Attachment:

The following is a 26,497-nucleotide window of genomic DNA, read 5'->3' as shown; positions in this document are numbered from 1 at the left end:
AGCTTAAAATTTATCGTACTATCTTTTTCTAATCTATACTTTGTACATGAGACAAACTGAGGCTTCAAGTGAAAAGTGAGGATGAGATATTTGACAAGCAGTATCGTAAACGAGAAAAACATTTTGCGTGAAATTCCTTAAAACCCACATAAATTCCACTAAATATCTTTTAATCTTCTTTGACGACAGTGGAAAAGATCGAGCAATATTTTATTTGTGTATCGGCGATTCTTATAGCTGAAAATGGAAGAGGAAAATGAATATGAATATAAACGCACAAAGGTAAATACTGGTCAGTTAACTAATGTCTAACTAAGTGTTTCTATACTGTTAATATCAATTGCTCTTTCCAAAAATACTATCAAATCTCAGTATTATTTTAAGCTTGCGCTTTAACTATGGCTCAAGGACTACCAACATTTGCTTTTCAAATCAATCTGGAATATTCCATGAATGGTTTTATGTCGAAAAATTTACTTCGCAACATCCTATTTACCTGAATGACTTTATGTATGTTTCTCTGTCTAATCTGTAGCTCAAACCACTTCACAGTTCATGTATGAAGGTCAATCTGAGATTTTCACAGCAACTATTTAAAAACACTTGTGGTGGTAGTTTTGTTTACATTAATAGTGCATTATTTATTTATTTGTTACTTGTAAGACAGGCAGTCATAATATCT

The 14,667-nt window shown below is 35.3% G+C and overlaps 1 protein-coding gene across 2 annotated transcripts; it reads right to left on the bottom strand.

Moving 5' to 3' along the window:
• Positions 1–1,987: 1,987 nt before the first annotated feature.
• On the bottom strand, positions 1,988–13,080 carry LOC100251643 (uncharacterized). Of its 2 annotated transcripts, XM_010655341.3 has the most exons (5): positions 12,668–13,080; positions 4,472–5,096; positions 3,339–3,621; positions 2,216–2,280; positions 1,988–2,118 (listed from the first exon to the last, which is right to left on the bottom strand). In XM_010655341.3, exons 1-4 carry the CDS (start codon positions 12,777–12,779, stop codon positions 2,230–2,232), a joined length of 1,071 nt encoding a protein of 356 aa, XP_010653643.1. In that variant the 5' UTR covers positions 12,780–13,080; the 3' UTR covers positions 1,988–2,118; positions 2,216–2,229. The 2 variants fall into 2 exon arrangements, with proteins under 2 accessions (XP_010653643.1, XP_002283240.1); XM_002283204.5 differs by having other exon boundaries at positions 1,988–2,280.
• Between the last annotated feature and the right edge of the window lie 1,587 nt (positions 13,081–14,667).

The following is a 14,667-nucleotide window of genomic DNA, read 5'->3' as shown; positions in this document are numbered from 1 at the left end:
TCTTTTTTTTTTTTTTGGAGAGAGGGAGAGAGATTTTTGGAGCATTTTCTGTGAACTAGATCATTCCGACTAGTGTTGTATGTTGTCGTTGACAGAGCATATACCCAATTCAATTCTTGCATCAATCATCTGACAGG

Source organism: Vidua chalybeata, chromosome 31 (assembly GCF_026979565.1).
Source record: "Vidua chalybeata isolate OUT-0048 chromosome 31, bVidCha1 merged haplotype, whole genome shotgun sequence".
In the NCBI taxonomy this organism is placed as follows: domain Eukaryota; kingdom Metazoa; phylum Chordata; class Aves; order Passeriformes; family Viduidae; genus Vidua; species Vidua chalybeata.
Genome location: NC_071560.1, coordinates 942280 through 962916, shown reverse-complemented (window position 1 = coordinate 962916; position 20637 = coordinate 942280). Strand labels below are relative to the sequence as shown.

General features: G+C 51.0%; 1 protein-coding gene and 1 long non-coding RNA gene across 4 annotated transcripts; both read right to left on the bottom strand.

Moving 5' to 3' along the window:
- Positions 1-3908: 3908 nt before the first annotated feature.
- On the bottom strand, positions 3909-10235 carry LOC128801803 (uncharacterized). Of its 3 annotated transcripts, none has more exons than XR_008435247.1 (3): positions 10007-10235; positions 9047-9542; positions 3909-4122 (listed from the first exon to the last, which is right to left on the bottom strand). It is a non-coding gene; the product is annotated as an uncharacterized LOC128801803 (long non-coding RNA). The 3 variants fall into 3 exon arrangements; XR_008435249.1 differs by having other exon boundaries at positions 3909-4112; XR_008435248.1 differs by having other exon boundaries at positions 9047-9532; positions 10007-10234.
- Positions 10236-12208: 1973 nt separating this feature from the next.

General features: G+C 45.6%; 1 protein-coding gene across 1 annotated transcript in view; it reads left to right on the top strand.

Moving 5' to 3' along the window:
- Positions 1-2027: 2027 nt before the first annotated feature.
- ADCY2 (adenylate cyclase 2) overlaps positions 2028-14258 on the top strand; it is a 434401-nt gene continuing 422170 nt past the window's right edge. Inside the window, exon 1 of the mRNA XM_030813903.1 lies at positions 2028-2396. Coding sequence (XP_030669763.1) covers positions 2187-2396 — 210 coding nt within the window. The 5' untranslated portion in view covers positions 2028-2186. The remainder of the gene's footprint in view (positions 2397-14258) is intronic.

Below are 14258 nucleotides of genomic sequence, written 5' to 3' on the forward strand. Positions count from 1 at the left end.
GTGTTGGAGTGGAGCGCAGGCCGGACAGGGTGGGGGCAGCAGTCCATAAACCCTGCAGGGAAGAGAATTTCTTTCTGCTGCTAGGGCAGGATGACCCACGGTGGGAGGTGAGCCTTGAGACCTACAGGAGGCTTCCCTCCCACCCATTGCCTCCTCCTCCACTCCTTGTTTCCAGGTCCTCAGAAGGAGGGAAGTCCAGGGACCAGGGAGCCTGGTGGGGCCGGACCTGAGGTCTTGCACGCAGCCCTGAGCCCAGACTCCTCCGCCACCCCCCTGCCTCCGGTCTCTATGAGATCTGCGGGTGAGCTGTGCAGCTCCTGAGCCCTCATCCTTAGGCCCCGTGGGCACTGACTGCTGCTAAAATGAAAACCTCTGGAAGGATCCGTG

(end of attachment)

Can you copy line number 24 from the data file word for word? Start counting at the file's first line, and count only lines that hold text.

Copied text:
GTGTTGGAGTGGAGCGCAGGCCGGACAGGGTGGGGGCAGCAGTCCATAAACCCTGCAGGGAAGAGAATTTCTTTCTGCTGCTAGGGCAGGATGACCCACGGTGGGAGGTGAGCCTTGAGACCTACAGGAGGCTTCCCTCCCACCCATTGCCTCCTCCTCCACTCCTTGTTTCCAGGTCCTCAGAAGGAGGGAAGTCCAGGGACCAGGGAGCCTGGTGGGGCCGGACCTGAGGTCTTGCACGCAGCCCTGAGCCCAGACTCCTCCGCCACCCCCCTGCCTCCGGTCTCTATGAGATCTGCGGGTGAGCTGTGCAGCTCCTGAGCCCTCATCCTTAGGCCCCGTGGGCACTGACTGCTGCTAAAATGAAAACCTCTGGAAGGATCCGTG